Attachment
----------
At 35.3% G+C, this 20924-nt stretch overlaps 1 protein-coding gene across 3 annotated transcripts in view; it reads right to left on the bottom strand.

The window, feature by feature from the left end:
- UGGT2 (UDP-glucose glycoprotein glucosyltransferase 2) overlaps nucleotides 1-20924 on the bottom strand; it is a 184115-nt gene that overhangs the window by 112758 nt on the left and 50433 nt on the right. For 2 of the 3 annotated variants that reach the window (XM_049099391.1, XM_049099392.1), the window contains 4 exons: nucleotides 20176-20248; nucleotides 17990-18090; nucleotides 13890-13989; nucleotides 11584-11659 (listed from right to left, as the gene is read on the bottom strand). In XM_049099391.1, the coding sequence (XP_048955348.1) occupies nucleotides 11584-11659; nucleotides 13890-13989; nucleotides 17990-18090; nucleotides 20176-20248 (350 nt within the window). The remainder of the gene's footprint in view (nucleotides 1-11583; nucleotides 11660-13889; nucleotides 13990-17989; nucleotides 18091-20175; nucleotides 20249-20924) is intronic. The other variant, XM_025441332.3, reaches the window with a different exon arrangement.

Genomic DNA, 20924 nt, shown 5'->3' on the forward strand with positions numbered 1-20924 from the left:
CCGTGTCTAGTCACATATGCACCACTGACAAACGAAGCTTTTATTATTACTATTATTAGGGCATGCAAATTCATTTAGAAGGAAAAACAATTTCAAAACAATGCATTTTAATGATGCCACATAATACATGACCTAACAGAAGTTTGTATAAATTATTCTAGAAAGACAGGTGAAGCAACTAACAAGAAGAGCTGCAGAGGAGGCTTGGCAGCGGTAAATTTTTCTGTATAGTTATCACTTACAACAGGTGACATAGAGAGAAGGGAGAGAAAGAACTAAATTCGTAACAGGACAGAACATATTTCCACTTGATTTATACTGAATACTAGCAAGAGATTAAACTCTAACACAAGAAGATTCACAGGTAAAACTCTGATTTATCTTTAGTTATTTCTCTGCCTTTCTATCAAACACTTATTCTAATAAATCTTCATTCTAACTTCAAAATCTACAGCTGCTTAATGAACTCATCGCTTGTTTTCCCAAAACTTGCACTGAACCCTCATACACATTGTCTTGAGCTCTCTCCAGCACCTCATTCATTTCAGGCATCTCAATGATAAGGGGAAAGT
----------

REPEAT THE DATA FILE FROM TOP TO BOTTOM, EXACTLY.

At 35.3% G+C, this 20924-nt stretch overlaps 1 protein-coding gene across 3 annotated transcripts in view; it reads right to left on the bottom strand.

The window, feature by feature from the left end:
- UGGT2 (UDP-glucose glycoprotein glucosyltransferase 2) overlaps nucleotides 1-20924 on the bottom strand; it is a 184115-nt gene that overhangs the window by 112758 nt on the left and 50433 nt on the right. For 2 of the 3 annotated variants that reach the window (XM_049099391.1, XM_049099392.1), the window contains 4 exons: nucleotides 20176-20248; nucleotides 17990-18090; nucleotides 13890-13989; nucleotides 11584-11659 (listed from right to left, as the gene is read on the bottom strand). In XM_049099391.1, the coding sequence (XP_048955348.1) occupies nucleotides 11584-11659; nucleotides 13890-13989; nucleotides 17990-18090; nucleotides 20176-20248 (350 nt within the window). The remainder of the gene's footprint in view (nucleotides 1-11583; nucleotides 11660-13889; nucleotides 13990-17989; nucleotides 18091-20175; nucleotides 20249-20924) is intronic. The other variant, XM_025441332.3, reaches the window with a different exon arrangement.

Genomic DNA, 20924 nt, shown 5'->3' on the forward strand with positions numbered 1-20924 from the left:
CCGTGTCTAGTCACATATGCACCACTGACAAACGAAGCTTTTATTATTACTATTATTAGGGCATGCAAATTCATTTAGAAGGAAAAACAATTTCAAAACAATGCATTTTAATGATGCCACATAATACATGACCTAACAGAAGTTTGTATAAATTATTCTAGAAAGACAGGTGAAGCAACTAACAAGAAGAGCTGCAGAGGAGGCTTGGCAGCGGTAAATTTTTCTGTATAGTTATCACTTACAACAGGTGACATAGAGAGAAGGGAGAGAAAGAACTAAATTCGTAACAGGACAGAACATATTTCCACTTGATTTATACTGAATACTAGCAAGAGATTAAACTCTAACACAAGAAGATTCACAGGTAAAACTCTGATTTATCTTTAGTTATTTCTCTGCCTTTCTATCAAACACTTATTCTAATAAATCTTCATTCTAACTTCAAAATCTACAGCTGCTTAATGAACTCATCGCTTGTTTTCCCAAAACTTGCACTGAACCCTCATACACATTGTCTTGAGCTCTCTCCAGCACCTCATTCATTTCAGGCATCTCAATGATAAGGGGAAAGT